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Should You Invest in the Stock Market or in Real Estate?

Investing is part of any healthy financial plan. But if you're new to the game, it can be overwhelming and intimidating. Where do you start? What do you even invest in?

Should you try the stock market? Are you ready to invest in real estate? There are pros and cons to both options.

The important thing isn't deciding which route is better, but deciding which is better for you. Here are some of the important things to keep in mind when considering whether to invest in the stock market or in real estate. (And please note: In this article, "real estate" refers to buying physical property, rather than investing in real-estate investment trusts or executing trades in the industry sector.)

Investing in the stock market
Here are some of the advantages of stock market investing.

  • Liquidity: You can withdraw your money at any time. Stocks are much more "liquid" than homes, as there's no shortage of willing buyers in the stock market. You don't need to worry about long, drawn-out negotiations or closing costs, as you would if you decided to unload an income property.
  • Passivity: Apart from the initial research and monitoring your investments, investing in stocks is relatively hands-off. You won't get any late-night calls from tenants with plumbing emergencies.
  • Potential: You have the potential for huge gains (especially if you invest wisely).

But the stock market isn't without its drawbacks.

  • Research: You'll need to do lots of homework. You don't have to spend hours each day analyzing stocks, but you should have a basic working knowledge of what you're investing in and why in order to make an informed decision and maximize your returns.
  • Losses: You face the potential for huge losses. Remember the market crash in 2008-2009, when the U.S. market dropped by 50%? Even if you had invested in an S&P 500 index fund (as opposed to individual stocks), you would still have watched half of your portfolio vanish. (Then again, you would have seen a similar affect on your home value in many parts of the country.)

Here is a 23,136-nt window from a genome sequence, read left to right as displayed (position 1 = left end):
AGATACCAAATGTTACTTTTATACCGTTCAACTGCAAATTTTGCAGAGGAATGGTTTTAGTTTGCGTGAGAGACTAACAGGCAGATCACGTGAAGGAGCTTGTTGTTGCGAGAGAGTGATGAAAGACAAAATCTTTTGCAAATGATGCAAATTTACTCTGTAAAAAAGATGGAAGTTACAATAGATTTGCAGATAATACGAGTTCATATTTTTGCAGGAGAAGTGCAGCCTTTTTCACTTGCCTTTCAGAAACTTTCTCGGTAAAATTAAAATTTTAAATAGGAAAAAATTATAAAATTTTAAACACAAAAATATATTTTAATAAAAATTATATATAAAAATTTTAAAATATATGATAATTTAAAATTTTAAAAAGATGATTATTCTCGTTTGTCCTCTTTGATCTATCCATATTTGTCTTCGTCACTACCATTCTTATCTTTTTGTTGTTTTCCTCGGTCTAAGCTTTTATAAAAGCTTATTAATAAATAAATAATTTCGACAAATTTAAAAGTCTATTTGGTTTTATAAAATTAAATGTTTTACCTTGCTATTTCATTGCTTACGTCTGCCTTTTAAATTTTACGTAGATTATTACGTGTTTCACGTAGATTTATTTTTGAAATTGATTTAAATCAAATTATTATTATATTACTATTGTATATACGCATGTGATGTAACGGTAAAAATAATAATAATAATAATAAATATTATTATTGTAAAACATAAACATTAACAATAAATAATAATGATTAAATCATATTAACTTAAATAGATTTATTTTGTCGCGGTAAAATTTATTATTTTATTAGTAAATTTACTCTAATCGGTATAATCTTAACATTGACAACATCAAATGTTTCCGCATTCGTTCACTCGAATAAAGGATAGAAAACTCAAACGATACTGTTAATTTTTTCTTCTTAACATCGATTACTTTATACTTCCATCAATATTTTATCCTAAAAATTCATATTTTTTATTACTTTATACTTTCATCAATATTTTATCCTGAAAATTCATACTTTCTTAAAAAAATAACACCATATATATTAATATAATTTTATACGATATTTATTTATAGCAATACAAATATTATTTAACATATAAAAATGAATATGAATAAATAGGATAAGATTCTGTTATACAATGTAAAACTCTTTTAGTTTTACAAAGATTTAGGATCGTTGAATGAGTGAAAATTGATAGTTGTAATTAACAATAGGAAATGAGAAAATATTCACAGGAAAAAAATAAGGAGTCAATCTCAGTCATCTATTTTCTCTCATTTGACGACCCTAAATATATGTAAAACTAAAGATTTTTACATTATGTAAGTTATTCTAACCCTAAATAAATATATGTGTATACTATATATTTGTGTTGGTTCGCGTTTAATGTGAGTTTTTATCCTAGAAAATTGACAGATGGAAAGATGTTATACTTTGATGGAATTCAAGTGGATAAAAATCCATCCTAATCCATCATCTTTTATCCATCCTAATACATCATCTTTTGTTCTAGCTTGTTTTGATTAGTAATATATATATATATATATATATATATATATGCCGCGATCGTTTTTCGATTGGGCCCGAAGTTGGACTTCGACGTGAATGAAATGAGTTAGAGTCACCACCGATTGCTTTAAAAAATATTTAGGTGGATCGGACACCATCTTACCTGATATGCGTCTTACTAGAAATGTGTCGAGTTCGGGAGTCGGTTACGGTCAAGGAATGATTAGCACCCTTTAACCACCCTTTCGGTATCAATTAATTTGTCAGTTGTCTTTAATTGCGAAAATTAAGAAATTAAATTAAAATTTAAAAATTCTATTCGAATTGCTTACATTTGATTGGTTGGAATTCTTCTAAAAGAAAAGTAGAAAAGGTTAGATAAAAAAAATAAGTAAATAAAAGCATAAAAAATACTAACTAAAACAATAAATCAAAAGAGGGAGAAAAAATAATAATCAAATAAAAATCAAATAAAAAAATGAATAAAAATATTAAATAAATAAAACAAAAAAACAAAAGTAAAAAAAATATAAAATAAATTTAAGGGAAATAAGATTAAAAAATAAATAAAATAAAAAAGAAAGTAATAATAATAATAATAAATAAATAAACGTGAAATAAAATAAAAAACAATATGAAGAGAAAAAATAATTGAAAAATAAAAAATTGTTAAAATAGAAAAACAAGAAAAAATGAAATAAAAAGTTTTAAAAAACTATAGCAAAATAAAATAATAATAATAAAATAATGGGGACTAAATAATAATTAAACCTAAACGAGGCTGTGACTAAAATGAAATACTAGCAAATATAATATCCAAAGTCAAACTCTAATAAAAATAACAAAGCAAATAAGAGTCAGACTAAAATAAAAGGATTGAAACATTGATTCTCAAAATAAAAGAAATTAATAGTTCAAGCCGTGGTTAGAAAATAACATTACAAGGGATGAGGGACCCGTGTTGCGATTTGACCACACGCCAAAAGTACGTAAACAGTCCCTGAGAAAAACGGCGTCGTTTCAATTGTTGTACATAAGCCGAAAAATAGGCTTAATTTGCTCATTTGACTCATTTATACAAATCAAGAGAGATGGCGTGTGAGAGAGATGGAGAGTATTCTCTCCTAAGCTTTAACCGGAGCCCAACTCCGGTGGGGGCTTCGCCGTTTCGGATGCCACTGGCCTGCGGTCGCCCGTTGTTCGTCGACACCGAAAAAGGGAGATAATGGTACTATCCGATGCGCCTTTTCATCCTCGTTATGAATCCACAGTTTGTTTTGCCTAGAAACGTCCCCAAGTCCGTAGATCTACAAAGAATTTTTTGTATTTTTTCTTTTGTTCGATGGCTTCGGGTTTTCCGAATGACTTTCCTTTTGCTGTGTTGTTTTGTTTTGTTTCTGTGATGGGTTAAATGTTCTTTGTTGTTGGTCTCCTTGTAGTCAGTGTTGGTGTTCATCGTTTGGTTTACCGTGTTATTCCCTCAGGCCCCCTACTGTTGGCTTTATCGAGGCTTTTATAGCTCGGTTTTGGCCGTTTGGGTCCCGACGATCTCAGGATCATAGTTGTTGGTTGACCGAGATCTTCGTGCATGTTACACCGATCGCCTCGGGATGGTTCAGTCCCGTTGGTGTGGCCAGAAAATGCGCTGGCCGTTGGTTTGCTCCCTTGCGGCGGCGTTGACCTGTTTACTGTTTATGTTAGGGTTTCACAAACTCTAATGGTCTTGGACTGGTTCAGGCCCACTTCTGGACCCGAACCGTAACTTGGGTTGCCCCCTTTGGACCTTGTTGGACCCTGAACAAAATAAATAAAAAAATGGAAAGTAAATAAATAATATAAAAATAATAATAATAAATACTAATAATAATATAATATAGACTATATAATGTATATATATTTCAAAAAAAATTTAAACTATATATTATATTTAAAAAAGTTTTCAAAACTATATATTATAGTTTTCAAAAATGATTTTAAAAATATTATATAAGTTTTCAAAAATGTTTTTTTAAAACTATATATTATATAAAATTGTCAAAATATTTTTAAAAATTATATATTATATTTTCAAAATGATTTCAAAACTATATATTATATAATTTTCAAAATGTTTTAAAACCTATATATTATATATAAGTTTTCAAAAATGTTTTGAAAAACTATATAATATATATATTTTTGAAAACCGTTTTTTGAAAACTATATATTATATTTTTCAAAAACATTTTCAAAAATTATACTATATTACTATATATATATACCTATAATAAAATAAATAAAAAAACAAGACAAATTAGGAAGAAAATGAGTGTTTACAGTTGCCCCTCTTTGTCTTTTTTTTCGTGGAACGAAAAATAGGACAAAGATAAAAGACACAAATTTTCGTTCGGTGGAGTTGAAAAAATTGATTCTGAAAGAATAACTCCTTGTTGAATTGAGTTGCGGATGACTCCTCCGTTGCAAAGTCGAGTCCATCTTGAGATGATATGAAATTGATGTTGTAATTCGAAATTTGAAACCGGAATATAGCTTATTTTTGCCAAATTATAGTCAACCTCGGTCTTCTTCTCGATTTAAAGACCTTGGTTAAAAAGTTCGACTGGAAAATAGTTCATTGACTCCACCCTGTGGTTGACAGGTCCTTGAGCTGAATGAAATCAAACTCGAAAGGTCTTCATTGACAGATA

Investing in real estate
If you're stock-shy, or if you want to diversify, real estate poses some distinct advantages:

  • Control: You have more personal control over your investment. You can directly add value to your property through better management, physical improvements, and an understanding of local market tastes. You can also see exactly what you're investing in, if that aspect is important to you.
  • Clarity: It's still a lot easier to understand than a company's quarterly earnings statements (unless you're already well-versed in SEC filings).
  • Cash flow: If you're a buy-and-hold investor, you'll enjoy monthly cash flow. Once you have a renter locked into a lease agreement, you can look forward to a steady income stream every month. (And it's the best kind of income: passive!) This is tough to replicate in the stock market, where dividend payouts can vary wildly due to a number of factors.
  • Passivity: You can hire a property manager in order to make the investment truly hands-off. You'll still need to "manage the manager," but you won't, for example, have to drive to the house to conduct showings.

That said, real estate also carries drawbacks:

  • Responsibility: You have more personal responsibility for your investment. (Remember that late-night plumbing emergency?) Maintenance, upkeep, and improvements are on you, so you'd better be willing to deal with them. Even if you outsource the work to a property manager or contractor, you still need to make the decisions, approve the expenses, and oversee their efforts.
  • Research: You still have to do some research. If you don't understand the current rental rates in your area or what your target residents are looking for in a property, you could find yourself sinking money into investments that don't give you the return you hoped for.

The bottom line
You want to invest in something that will give you the biggest bang for your buck -- not just monetarily, but in terms of overall satisfaction.

If you hate the idea of being a landlord and beck-and-call repairman, then skip the investment property (or be diligent about outsourcing the work). If analyzing and comparing numbers makes you mad, shy away from complex stock-market trades (or get a trustworthy advisor who can help guide you).

Whatever direction you decide to pursue, make an informed choice. Good luck and happy investing!

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Help us keep this a respectfully Foolish area! This is a place for our readers to discuss, debate, and learn more about the Foolish investing topic you read about above. Help us keep it clean and safe. If you believe a comment is abusive or otherwise violates our Fool's Rules, please report it via the Report this Comment Report this Comment icon found on every comment.

  • Report this Comment On April 07, 2014, at 8:39 PM, elijed23 wrote:

    I know this may sound cliché but this article was very helpful. My husband has been trying to convince me that we need to invest in real estate. He wants to buy a house and rent it out. It was nice to see the pros and cons so clearly stated.

    Elisa Jed |

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